Turning to approaches towards domain names in the United States, Britain, and India, the court concluded that domain names constitute personal property for purposes of rule 17.02(a). This approach appears to be the logical extension of jurisprudence which deems other types of intellectual property, such as patents, to constitute property under rule 17.

Given that domain names are easy to remember and to associate with a particular business, they contribute to the forging of identities in the commercial context; these identities, in turn, begin to hold real value on the market.

Although a domain name is a form of contractual license, the extension of a property rights paradigm nonetheless captures—and protects—the way that domain names are used and valued in the real world. This reasoning is in line with the Supreme Court of Canada’s approach to the ‘bundle of rights’ associated with certain licensing arrangements in Saulnier v Royal Bank of Canada, [2008] 3 SCR 166. In that case, the majority found that since a fishing license entails rights of exclusive fishing under certain conditions and “a proprietary right in the fish harvested and the earnings from sale…the license unlocked the value in the fisherman’s other marine assets.”

By analogy, a domain name similarly entails rights of exclusive use and a proprietary entitlement to the value of a business identity. Thus, the Court of Appeal noted that “if the domain name were to be transferred to Renner, it would undoubtedly assist in unlocking the value of Renner’s business.”

The final stage of the rule 17.02(a) analysis was to determine whether domain names are personal property located in Ontario. Applying the “connection factors” test laid out by the Supreme Court in Williams v Canada, [1992] 1 SCR 877, the Court of Appeal found that <renner.com> had its maximum contacts within Ontario because the registrar of the domain name was located in the province.

The emphasis placed on the location of the registrar/administrator is logical given the issue of enforceability; historically, the jurisprudence concerning extraterritorial service was undermined by a disjuncture between assumptions of jurisdiction by the courts and their ability to ensure compliance with their judgments. Finally, since the presumption of a real and substantial connection to Ontario had not been rebutted by Renner, Tucows’ service ex juris was validated by the Court of Appeal.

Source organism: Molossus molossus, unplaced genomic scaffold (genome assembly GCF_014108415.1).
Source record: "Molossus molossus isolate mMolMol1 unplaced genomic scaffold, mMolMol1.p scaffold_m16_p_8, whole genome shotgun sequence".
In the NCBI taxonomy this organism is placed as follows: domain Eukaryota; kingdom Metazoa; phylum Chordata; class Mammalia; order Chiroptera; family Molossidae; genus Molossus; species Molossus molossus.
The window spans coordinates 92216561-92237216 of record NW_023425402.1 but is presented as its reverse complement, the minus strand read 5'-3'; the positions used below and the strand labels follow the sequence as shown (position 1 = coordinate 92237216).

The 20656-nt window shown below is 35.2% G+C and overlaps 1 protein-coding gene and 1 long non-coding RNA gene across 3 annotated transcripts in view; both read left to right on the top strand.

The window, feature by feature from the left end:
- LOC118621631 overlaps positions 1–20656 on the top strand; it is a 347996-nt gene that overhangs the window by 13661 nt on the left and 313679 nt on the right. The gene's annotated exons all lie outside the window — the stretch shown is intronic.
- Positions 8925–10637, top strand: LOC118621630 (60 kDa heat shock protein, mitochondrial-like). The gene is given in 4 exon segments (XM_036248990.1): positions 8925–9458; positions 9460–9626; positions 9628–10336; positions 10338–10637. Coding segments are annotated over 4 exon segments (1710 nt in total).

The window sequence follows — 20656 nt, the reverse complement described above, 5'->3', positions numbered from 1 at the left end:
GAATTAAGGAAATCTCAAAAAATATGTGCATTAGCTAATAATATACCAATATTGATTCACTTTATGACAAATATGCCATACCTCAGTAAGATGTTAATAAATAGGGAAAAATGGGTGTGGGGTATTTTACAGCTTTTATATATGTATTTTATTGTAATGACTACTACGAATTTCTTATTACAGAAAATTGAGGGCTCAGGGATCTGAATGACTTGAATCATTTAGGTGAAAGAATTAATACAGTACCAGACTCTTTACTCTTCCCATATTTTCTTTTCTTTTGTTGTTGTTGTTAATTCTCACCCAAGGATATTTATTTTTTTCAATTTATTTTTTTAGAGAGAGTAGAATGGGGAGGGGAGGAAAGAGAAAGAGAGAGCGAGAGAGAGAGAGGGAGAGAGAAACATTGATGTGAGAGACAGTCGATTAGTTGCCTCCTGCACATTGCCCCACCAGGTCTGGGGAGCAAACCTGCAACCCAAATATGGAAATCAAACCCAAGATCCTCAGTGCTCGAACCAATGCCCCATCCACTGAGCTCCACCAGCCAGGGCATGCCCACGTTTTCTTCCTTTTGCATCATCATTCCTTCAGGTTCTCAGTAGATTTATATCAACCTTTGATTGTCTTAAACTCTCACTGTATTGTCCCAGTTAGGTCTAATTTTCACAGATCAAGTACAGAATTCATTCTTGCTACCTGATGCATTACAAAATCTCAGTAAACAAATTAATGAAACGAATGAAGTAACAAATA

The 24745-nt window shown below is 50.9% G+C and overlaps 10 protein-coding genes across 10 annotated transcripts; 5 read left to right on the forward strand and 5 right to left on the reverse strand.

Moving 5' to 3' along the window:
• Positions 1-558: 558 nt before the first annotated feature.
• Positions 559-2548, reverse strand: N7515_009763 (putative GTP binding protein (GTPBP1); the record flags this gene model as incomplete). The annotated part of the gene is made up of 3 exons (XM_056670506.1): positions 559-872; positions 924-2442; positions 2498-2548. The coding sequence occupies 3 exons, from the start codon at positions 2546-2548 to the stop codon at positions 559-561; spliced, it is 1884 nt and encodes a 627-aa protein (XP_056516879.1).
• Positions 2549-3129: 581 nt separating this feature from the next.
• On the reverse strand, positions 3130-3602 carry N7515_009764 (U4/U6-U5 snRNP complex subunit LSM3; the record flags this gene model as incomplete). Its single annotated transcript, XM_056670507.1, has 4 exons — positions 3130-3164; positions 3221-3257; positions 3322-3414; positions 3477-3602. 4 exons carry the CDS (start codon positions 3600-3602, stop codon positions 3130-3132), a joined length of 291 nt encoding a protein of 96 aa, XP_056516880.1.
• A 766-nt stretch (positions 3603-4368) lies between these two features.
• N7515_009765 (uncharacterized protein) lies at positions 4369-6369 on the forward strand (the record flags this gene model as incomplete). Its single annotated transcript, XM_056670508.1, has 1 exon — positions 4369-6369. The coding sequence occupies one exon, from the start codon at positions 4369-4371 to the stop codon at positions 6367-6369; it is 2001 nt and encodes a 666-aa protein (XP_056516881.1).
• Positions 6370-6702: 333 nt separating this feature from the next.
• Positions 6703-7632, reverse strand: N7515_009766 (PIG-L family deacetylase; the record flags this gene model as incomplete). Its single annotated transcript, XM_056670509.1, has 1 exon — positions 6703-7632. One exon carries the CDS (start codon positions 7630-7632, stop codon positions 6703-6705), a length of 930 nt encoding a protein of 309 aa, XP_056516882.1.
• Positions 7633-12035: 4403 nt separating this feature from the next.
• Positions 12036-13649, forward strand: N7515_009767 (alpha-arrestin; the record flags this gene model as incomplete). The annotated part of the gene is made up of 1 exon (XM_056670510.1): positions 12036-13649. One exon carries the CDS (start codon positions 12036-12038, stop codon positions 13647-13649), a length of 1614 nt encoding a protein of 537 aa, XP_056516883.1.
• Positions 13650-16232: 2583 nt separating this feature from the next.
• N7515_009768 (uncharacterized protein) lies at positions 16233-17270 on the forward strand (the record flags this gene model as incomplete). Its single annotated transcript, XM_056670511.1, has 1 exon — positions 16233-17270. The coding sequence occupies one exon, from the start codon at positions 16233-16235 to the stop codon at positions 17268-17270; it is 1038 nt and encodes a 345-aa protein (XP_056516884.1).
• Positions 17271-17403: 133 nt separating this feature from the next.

The effect of the case, then, was to expand the scope of the legal conception of property while simultaneously trimming the role of specialized international administrators. The circumvention of the UDRP arbitration and mediation process is troubling both because it is tailored to deal with disputes relating to domain names and because of its inherent international nature. First, the WIPO administrative mechanism involves experts in intellectual property and a less-costly, streamlined process. Second, its international nature and reach may, in certain cases, align more closely with the extraterritorial nature of domain name disputes.

Further, to the degree that a shrinking of international administrative jurisdiction necessitated the expansion of domestic jurisdiction over such matters (ie. by invoking a nuanced conception of personal property) in order to ensure disputes over domain names do not go unheard and unresolved, the Court of Appeal’s expansion of the property concept may have spillover effects into other areas of the law. This is not to say that such expansion is discordant with the economic reality of domain names in today’s society, but simply that the exact implications and ramifications of the finding will still need to be worked out.

The challenge for courts when dealing with such international administrative tribunals—the legitimacy of which is underpinned by individual contractual relations and not the principle of legislative supremacy, as is the case with domestic administrative decision-makers—is to strike a balance between the need for deference to expertise and international capacity while ensuring that inadequate processes are not insulated from domestic jurisdiction.

Perhaps most importantly, this case highlights the troubling schism that may arise between the international dimension of technological disputes and the international legal infrastructure that exists to resolve them; in such cases, it falls on domestic courts to calibrate old legal concepts, such as those of property, to better accord with new circumstances. Or, in other words, to better accord with “the purposes which society or the dominant classes in society expect the institution of property to serve.”